By Jennifer Bails

The rain won't stop. Usually Qi Lu goes home every Sunday to visit his parents. To get there, the teaching assistant pedals his bicycle for a couple of hours across the sprawling metropolis of Shanghai-one of China's largest cities. The long, exhausting journey hardly makes for a day of rest for Lu, who teaches the other six days of the week.

The loving motivation for those journeys began not long after Lu was born in the eastern port city in 1961, shortly before the start of the Great Proletarian Cultural Revolution. Envisioned as a way to put the country back on the path to socialism, the mass movement resulted in a decade of widespread fear and instability as Chinese Communist Party Chairman Mao Zedong sought to secure his power. Mao mobilized bands of Red Guards to attack intellectuals and liberals, terrorizing China's cities and throwing its urban economy into turmoil. Historians recount how millions were forced into manual labor, and tens of thousands were executed.

In that era of terror, Lu's mother would often go to bed hungry to ensure that her young son had enough food in the morning. Fearing the persecution rife in the cities, Lu's parents ultimately decided to send their son to live with his grandfather in a rural village in the neighboring Jiangsu Province. Growing up there, Lu had no electricity, plumbing, or basic amenities such as soap and toothpaste. Families received food rations for nine months and scrambled to survive for the other three. Meat was a once-a-year luxury reserved for Chinese New Year celebrations. The village had just one school, and its lone teacher had students from about 400 families. Only the truly elite students had the opportunity to attend college. Lu hoped to be one of the chosen few, so he could study engineering and one day work in a shipbuilding factory. "That was the most glorified job," he recalls.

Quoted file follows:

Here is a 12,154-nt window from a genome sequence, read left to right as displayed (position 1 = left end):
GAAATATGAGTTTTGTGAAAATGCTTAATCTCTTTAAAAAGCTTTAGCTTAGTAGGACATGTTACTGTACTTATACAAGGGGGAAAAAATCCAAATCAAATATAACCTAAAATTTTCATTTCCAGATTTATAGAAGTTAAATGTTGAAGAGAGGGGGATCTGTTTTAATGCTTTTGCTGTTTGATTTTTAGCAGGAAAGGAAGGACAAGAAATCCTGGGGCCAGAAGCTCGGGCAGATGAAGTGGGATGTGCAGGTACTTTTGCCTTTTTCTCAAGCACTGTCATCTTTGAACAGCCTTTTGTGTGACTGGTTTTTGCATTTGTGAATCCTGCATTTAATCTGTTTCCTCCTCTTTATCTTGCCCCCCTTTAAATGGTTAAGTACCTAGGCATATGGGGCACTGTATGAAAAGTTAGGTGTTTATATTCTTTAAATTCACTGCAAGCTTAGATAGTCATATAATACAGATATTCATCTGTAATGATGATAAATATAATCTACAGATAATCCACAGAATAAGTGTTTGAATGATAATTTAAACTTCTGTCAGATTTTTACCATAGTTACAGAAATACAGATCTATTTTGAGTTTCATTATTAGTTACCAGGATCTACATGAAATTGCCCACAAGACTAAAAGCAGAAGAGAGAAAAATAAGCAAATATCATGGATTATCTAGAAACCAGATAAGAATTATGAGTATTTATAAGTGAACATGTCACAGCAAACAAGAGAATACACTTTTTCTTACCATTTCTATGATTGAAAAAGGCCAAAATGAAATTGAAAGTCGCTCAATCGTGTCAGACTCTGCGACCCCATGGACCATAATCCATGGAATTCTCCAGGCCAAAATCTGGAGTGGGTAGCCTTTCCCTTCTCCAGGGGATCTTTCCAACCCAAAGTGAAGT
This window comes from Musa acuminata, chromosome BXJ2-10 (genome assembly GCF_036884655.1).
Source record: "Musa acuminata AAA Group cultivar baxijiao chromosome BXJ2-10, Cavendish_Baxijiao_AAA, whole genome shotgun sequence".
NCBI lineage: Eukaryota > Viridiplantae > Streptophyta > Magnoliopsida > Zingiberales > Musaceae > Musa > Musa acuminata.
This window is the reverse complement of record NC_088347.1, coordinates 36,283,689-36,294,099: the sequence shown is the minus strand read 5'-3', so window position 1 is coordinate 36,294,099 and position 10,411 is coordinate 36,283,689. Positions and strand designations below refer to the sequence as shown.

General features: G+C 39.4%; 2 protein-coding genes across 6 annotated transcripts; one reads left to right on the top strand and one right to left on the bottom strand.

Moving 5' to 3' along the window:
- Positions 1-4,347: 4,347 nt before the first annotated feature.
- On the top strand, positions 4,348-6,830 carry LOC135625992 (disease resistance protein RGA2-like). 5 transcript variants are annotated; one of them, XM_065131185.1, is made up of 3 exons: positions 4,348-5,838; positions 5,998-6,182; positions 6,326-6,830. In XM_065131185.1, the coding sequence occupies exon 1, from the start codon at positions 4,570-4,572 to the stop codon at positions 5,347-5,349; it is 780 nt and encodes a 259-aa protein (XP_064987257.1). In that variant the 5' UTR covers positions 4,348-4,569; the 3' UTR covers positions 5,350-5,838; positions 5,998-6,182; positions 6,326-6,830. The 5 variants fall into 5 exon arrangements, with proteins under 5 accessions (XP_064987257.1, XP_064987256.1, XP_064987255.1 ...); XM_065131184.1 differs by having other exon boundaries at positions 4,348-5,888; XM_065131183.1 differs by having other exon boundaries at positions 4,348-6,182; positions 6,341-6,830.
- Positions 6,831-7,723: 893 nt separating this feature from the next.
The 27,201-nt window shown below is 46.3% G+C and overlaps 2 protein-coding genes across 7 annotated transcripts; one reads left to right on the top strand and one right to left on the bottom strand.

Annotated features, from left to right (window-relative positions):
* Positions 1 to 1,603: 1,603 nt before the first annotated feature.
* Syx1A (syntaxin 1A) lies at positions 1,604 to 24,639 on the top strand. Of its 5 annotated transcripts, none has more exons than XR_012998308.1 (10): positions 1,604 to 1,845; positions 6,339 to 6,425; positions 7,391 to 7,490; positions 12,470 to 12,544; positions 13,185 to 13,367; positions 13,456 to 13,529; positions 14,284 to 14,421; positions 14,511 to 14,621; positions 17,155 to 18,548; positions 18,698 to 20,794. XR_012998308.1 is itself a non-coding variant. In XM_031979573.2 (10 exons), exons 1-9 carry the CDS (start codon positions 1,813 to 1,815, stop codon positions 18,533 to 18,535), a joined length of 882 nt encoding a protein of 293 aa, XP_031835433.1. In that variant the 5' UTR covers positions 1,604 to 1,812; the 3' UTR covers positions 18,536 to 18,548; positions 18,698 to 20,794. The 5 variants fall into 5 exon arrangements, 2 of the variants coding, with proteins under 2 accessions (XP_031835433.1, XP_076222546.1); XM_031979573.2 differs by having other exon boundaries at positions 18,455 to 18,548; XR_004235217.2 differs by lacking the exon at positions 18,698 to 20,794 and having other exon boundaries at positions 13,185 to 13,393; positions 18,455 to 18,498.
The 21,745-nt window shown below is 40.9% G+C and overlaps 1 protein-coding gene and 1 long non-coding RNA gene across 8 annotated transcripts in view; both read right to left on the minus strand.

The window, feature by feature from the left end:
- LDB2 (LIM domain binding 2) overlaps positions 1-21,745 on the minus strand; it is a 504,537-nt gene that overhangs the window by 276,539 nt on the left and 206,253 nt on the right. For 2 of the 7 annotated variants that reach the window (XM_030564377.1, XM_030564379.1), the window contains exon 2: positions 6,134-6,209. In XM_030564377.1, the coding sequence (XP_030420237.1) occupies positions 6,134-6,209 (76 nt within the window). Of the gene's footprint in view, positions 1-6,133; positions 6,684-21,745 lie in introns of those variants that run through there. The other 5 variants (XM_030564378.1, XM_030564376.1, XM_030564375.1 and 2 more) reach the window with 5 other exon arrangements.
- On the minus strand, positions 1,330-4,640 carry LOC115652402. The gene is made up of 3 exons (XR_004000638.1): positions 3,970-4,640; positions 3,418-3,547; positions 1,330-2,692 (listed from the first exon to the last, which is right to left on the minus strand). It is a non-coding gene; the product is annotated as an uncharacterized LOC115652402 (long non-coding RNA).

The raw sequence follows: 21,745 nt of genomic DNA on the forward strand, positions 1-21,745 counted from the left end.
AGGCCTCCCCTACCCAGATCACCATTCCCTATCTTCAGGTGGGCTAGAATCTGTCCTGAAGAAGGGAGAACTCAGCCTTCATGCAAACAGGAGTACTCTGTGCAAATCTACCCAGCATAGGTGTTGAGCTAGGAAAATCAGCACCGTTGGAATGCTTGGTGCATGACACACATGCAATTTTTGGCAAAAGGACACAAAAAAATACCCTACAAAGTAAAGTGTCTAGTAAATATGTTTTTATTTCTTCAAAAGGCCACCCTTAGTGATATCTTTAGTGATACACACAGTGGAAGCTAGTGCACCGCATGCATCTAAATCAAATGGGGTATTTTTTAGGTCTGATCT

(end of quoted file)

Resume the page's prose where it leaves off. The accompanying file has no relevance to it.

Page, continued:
With so few collegiate opportunities for the massive population, China had academic and physical requirements in place. Lu, no taller than 5-foot-4, tried to eat enough before the national entrance examination to tip the scales in his favor, but he missed the engineering weight requirement-50 kilograms (about 110 pounds). Studying physics or chemistry wasn't an option, either, because he was near-sighted, and therefore disqualified from those highly competitive fields. That left mathematics or computer science. With a math degree, perhaps Lu could become a middle school teacher, but a computer science degree might lead to a radio factory job. Lu talked it over with his parents. "It wasn't that I knew what computer science was," he says. "My parents just thought that radio factory work was better than teaching middle school, so I chose computer science."

Lu never got that radio factory job, though. He did earn his undergraduate and master's degrees in computer science at Fudan University, one of the oldest, most selective universities in the country. He did so well that he was chosen to become a faculty member. The prestigious position didn't make him forget his upbringing and how his parents did all they could to keep him safe. That's why every Sunday he rides his bike to their home to visit. Except this particular Sunday. It's raining too hard.